Assad also said there would be no negotiations with those who support outside military or political intervention, China's CCTV reported Monday.
"We will not negotiate with those who are armed. We only agree to negotiate with an opposition that conducts political activities rather than terrorism," Assad said. "No country in the world would negotiate with terrorists. Therefore, those who lay down their arms we will negotiate with."
If his conditions are met, "all things can be negotiated," Assad said.
That includes the country's charter and the presidency," Assad said.
"If the Syrian people want to change the form of government, it can be presidential, parliamentary or others," he said.
"Personally I don't have any problem. I'll agree with the wish of the Syrian people."
Syria submitted an initial declaration to the world's chemical weapons watchdog last week outlining its inventory of chemical weapons as part of a deal reached earlier this month by the United States and Russia to begin Syria's chemical disarmament. The plan calls for international inspectors in position to secure that arsenal no later than November.
The United States and other nations blame Assad's regime for an Aug. 21 chemical weapons attack outside Damascus that U.S. officials have estimated killed 1,400 people. Syria and its biggest ally, Russia, counter that they think rebels -- the regime consistently calls them "terrorists" -- used the weapons.
Assad said the weapons stockpile is secure, despite the civil war that has ravaged Syria for more than 2 1/2 years.
"Chemical weapons are safely stored to prevent terrorists or groups from other countries from taking them over," al-Assad told CCTV.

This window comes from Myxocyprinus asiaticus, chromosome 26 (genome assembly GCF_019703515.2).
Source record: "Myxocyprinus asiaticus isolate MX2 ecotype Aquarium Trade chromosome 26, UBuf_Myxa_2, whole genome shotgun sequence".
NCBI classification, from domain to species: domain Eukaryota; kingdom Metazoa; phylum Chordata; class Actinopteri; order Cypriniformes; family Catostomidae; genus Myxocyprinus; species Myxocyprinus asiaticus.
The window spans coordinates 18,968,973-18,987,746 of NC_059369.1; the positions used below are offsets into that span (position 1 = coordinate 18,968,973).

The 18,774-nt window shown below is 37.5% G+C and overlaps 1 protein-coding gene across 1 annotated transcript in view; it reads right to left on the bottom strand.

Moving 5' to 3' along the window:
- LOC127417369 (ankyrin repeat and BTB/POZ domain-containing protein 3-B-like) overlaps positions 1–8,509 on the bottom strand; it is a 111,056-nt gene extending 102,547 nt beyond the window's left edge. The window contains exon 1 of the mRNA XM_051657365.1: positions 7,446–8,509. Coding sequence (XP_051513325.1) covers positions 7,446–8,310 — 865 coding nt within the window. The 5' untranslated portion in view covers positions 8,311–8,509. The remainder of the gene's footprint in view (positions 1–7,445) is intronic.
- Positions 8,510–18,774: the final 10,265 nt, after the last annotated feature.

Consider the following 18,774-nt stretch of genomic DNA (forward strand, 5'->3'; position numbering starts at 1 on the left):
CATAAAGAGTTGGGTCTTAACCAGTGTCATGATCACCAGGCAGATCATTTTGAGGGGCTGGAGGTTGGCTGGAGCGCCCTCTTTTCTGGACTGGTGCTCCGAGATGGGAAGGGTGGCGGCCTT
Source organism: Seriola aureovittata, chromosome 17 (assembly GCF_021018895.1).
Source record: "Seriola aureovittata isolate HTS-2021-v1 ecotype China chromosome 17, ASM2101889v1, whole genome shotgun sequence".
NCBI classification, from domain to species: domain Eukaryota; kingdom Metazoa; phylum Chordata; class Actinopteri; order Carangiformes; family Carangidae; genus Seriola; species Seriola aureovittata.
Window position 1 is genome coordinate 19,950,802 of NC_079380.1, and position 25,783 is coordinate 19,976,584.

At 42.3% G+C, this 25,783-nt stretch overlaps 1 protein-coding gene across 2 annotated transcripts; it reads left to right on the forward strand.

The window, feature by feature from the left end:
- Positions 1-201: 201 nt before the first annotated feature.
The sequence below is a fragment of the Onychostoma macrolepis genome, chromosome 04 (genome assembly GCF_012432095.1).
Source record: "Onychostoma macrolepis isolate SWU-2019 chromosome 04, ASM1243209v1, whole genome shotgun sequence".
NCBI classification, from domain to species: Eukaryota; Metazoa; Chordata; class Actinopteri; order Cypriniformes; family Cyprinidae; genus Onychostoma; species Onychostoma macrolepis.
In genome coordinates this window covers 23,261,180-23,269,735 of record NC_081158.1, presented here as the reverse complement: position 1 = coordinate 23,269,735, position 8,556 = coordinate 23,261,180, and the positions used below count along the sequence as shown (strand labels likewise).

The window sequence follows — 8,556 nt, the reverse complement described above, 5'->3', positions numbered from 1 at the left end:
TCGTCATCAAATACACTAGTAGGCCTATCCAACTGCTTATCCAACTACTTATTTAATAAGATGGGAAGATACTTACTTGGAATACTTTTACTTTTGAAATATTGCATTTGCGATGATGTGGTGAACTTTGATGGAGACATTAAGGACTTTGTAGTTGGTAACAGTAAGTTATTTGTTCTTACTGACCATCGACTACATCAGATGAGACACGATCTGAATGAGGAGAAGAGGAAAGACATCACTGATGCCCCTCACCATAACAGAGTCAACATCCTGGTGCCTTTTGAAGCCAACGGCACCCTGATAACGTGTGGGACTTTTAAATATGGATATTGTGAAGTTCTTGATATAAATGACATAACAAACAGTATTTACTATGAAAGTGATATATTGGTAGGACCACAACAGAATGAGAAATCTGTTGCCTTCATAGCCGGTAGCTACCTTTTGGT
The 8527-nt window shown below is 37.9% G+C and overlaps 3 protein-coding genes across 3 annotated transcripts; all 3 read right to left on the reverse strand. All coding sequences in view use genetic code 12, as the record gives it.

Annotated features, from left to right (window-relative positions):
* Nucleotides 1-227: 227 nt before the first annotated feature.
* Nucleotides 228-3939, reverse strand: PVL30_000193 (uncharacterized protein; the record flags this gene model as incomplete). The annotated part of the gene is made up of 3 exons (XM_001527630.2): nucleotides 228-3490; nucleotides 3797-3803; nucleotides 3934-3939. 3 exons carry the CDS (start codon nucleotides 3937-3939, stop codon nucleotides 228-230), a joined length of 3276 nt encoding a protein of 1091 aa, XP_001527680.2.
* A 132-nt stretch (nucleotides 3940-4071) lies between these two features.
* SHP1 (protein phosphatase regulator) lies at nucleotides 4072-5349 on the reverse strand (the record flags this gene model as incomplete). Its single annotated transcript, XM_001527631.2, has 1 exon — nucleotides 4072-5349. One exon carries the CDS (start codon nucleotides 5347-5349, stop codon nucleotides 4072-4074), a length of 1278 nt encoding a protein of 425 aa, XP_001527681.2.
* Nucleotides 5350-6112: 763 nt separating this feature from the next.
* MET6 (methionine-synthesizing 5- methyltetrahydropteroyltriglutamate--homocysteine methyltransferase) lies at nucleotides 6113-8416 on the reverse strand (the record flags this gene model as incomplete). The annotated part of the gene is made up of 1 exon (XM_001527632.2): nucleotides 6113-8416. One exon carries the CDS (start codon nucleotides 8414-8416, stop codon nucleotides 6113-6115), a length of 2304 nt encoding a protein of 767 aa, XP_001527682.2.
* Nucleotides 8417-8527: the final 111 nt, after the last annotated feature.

Asked if more than 1,000 tons of chemical weapons were in Syria, the president said, "Syria has been producing these weapons for decades, and it is quite natural that there are large quantities of them."
Russia accused Washington of engaging in "blackmail" that could scuttle the deal for Assad to give up his chemical arsenal.
"Our U.S. partners are beginning to blackmail us," Foreign Minister Sergei Lavrov told Russia's state-owned Channel One.
Lavrov contended Washington was threatening to sabotage all the work he and U.S. Secretary of State John Kerry put into securing Syria's chemical arms unless Russia backs a U.N. Security Council resolution that allows the use of military action if the Assad regime doesn't comply with its disarmament obligations.
U.S. negotiators "see in the Russian-U.S. agreement not a chance to save the planet from a significant quantity of chemical arms stockpiled in Syria, but an opportunity, denied them by Russia and China, to in fact carry through a use-of-force resolution aimed against the regime and sparing the opposition, to accuse Bashar Assad of everything and thus untie their hands of power scenarios," Lavrov said in Russian remarks with translation provided by the Los Angeles Times.
A senior U.S. State Department official told CNN Washington would not "litigate the details of a potential resolution in public," but said the U.S. diplomatic team at the United Nations wanted to achieve a Security Council resolution "with the strongest possible enforcement mechanism."
The official said Lavrov and Kerry spoke Sunday to reiterate "the importance of working together on implementation of their agreement in Geneva [Switzerland]."
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